Alternative Points For a Stop-Loss


Swing points not your style?

That’s ok!

The great thing about trading is that everyone has their own strategy and not any single one is better than the other.

Depending on your entry price and strategy, you might want to place your stop loss at an alternative spot on the chart.

There are plenty of other ways to handle stop losses on your trade that are more calculated compared with a pivot low.

As a technical trader, there are many indicators that can be used as a stop-loss level. If an indicator provides a buy signal, you can use that same indicator to provide an exit level. If you wanted to combine indicators and have one for entry signals and one for exit signals, you can do that too!

Another great indicator to use for stop levels are Fibonacci Retracement levels.


Using Fibonacci Retracements As Stop Levels


When using Fibonacci as a stop-loss level, there is not a standard at which you have to follow.

This method is one of the more subjective stop-loss levels since it requires every trader to have their own unique viewpoint.


Source: Tradingview


As you can see the price moves higher, you would then determine the size of the pullback you are willing to accept and place your stop-loss exit that correlates to nearby fibonacci levels.

In this example, to keep the most amount of profits we chose to use the 78.6% retracement for the stock.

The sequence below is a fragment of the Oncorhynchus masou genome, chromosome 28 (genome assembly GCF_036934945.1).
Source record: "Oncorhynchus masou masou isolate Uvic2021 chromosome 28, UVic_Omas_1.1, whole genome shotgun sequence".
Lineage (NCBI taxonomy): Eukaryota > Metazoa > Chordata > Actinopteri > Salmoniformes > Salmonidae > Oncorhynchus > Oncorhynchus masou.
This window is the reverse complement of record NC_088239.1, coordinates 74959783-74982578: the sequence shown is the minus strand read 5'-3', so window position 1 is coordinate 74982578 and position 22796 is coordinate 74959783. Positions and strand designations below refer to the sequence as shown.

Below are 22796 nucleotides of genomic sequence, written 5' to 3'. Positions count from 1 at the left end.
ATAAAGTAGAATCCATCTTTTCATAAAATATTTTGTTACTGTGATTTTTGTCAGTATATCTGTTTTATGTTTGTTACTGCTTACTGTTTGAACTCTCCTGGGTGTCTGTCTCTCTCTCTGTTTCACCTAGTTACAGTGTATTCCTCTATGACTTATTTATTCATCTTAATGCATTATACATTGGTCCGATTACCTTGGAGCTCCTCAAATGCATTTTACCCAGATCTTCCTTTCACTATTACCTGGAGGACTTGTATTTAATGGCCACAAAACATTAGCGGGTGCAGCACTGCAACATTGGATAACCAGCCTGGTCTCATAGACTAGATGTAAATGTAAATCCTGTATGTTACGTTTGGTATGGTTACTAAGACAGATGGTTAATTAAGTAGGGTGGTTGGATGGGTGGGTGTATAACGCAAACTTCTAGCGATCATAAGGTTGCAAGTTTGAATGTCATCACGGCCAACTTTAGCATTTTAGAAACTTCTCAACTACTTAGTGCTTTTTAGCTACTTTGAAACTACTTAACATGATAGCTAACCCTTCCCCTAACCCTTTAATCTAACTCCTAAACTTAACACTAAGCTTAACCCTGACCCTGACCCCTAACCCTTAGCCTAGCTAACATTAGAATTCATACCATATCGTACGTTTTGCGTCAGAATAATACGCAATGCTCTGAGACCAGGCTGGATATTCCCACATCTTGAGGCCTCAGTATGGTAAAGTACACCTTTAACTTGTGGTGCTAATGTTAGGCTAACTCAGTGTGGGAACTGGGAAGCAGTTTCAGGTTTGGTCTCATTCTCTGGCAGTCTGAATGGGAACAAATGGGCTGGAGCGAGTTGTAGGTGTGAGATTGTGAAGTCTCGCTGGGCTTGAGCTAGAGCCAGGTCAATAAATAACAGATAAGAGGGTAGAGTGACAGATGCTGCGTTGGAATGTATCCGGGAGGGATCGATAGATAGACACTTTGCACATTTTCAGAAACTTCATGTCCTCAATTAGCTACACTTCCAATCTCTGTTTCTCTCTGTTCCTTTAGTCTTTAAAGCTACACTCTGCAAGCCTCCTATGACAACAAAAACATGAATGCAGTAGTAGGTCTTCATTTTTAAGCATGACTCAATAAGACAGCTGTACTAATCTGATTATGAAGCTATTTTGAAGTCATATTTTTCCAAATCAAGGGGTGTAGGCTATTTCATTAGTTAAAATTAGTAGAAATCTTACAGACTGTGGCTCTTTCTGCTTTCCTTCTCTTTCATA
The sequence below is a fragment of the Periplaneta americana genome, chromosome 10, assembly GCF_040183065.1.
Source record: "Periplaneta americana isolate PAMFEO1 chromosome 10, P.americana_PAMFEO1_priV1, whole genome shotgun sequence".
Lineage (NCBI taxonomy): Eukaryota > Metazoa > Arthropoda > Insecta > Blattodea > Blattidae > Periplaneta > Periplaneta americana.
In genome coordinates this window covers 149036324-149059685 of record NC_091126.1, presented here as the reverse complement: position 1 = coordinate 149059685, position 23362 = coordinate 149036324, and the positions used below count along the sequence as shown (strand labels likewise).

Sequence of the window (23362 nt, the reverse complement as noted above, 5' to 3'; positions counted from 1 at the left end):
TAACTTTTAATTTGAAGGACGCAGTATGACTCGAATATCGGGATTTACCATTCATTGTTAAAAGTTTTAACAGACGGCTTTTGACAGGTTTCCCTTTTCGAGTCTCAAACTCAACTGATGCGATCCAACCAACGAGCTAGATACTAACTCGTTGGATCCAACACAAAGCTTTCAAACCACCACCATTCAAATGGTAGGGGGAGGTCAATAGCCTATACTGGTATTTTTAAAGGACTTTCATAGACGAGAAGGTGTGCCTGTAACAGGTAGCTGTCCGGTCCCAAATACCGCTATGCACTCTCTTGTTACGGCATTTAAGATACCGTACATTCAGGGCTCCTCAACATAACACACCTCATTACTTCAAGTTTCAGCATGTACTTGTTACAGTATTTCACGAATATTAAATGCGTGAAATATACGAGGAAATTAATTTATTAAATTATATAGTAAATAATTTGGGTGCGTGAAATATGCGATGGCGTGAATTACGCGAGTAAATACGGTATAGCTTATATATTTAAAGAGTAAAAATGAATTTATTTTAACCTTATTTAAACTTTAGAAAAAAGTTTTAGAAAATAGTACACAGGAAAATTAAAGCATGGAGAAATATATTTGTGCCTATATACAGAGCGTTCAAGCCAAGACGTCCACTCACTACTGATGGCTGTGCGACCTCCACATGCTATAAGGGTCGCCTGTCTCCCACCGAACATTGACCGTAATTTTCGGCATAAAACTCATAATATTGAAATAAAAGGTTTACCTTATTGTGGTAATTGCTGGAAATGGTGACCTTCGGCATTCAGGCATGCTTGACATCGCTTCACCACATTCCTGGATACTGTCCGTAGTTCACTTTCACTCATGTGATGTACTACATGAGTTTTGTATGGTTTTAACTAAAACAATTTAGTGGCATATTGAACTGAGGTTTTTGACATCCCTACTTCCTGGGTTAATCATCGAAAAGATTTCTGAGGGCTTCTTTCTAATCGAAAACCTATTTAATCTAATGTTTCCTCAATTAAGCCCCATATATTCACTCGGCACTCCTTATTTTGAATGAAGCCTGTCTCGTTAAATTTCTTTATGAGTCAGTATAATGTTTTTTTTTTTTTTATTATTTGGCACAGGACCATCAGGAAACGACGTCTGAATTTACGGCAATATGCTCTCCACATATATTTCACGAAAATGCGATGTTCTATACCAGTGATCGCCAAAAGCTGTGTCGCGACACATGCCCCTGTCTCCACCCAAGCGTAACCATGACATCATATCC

Setting the exit at the next Fibonacci retracement is the most restrictive exit you can place, and should only be done if you are really confident that the support and resistance area will hold.


Using VWAP As a Stop-Loss


Using the Volume Weighted Average Price(VWAP) when trading in shorter term markets and day trading is a very effective strategy.

First, why is VWAP important?

There are many reasons why VWAP matters for a trader to at least have reference to. Here are some benefits that make sense to me.

  • VWAP is a simple indicator
  • It builds in value, to give you a representation for where the average price is with volume
  • Stocks performance is built on periodicity instead of cumulative market data.

Here’s an example of the VWAP and how it gives you an area where the market broke down on.


Source: Thinkorswim


As you can see, this exit strategy gave you the most “wiggle room” for the trade to work as it ran rigger throughout the morning.




And that’s all it takes to successfully place a stop-loss order into the market

It’s important to remember that buying a stock, a stop-loss order on a long or short position should not be placed at random levels.

There is an art of giving the market that wiggle room to move around freely, while still protecting your account from major losses.

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Ben Sturgill

Ben leads two services at RagingBull. IPO Payday can help you pinpoint, position, and profit from IPOs. In Daily Profit Machine Ben guides day and swing traders to profit by trading the SPY Index. Ben hosts the RagingBull.com podcast where he shares thoughts on wealth and success with traders, businesspeople, entrepreneurs, and experts to uncover and share some of the wisdom needed to live a successful life.